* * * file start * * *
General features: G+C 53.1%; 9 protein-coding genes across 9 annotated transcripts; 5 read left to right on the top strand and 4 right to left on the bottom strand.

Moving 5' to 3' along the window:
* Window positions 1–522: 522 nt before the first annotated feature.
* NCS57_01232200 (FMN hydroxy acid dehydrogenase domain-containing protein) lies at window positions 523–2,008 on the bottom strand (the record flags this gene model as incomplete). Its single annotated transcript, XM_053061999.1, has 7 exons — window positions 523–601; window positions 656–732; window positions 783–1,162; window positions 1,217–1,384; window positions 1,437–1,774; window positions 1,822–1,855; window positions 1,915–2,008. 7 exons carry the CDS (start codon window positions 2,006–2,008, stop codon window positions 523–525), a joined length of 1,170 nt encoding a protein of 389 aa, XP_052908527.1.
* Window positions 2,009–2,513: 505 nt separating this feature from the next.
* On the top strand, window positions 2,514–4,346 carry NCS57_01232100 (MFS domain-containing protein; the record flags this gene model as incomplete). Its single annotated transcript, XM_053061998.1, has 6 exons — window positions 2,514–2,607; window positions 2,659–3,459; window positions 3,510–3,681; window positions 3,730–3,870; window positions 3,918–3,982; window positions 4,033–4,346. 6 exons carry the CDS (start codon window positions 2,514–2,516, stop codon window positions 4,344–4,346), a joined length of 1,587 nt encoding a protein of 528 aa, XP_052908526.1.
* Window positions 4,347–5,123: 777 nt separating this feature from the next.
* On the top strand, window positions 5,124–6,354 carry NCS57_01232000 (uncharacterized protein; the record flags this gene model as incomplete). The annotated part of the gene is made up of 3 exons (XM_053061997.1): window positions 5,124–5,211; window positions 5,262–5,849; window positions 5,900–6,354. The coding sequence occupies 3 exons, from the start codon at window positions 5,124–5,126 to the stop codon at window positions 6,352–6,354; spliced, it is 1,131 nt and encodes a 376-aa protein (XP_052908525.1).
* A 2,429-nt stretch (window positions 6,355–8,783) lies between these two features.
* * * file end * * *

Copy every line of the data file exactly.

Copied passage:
General features: G+C 53.1%; 9 protein-coding genes across 9 annotated transcripts; 5 read left to right on the top strand and 4 right to left on the bottom strand.

Moving 5' to 3' along the window:
* Window positions 1–522: 522 nt before the first annotated feature.
* NCS57_01232200 (FMN hydroxy acid dehydrogenase domain-containing protein) lies at window positions 523–2,008 on the bottom strand (the record flags this gene model as incomplete). Its single annotated transcript, XM_053061999.1, has 7 exons — window positions 523–601; window positions 656–732; window positions 783–1,162; window positions 1,217–1,384; window positions 1,437–1,774; window positions 1,822–1,855; window positions 1,915–2,008. 7 exons carry the CDS (start codon window positions 2,006–2,008, stop codon window positions 523–525), a joined length of 1,170 nt encoding a protein of 389 aa, XP_052908527.1.
* Window positions 2,009–2,513: 505 nt separating this feature from the next.
* On the top strand, window positions 2,514–4,346 carry NCS57_01232100 (MFS domain-containing protein; the record flags this gene model as incomplete). Its single annotated transcript, XM_053061998.1, has 6 exons — window positions 2,514–2,607; window positions 2,659–3,459; window positions 3,510–3,681; window positions 3,730–3,870; window positions 3,918–3,982; window positions 4,033–4,346. 6 exons carry the CDS (start codon window positions 2,514–2,516, stop codon window positions 4,344–4,346), a joined length of 1,587 nt encoding a protein of 528 aa, XP_052908526.1.
* Window positions 4,347–5,123: 777 nt separating this feature from the next.
* On the top strand, window positions 5,124–6,354 carry NCS57_01232000 (uncharacterized protein; the record flags this gene model as incomplete). The annotated part of the gene is made up of 3 exons (XM_053061997.1): window positions 5,124–5,211; window positions 5,262–5,849; window positions 5,900–6,354. The coding sequence occupies 3 exons, from the start codon at window positions 5,124–5,126 to the stop codon at window positions 6,352–6,354; spliced, it is 1,131 nt and encodes a 376-aa protein (XP_052908525.1).
* A 2,429-nt stretch (window positions 6,355–8,783) lies between these two features.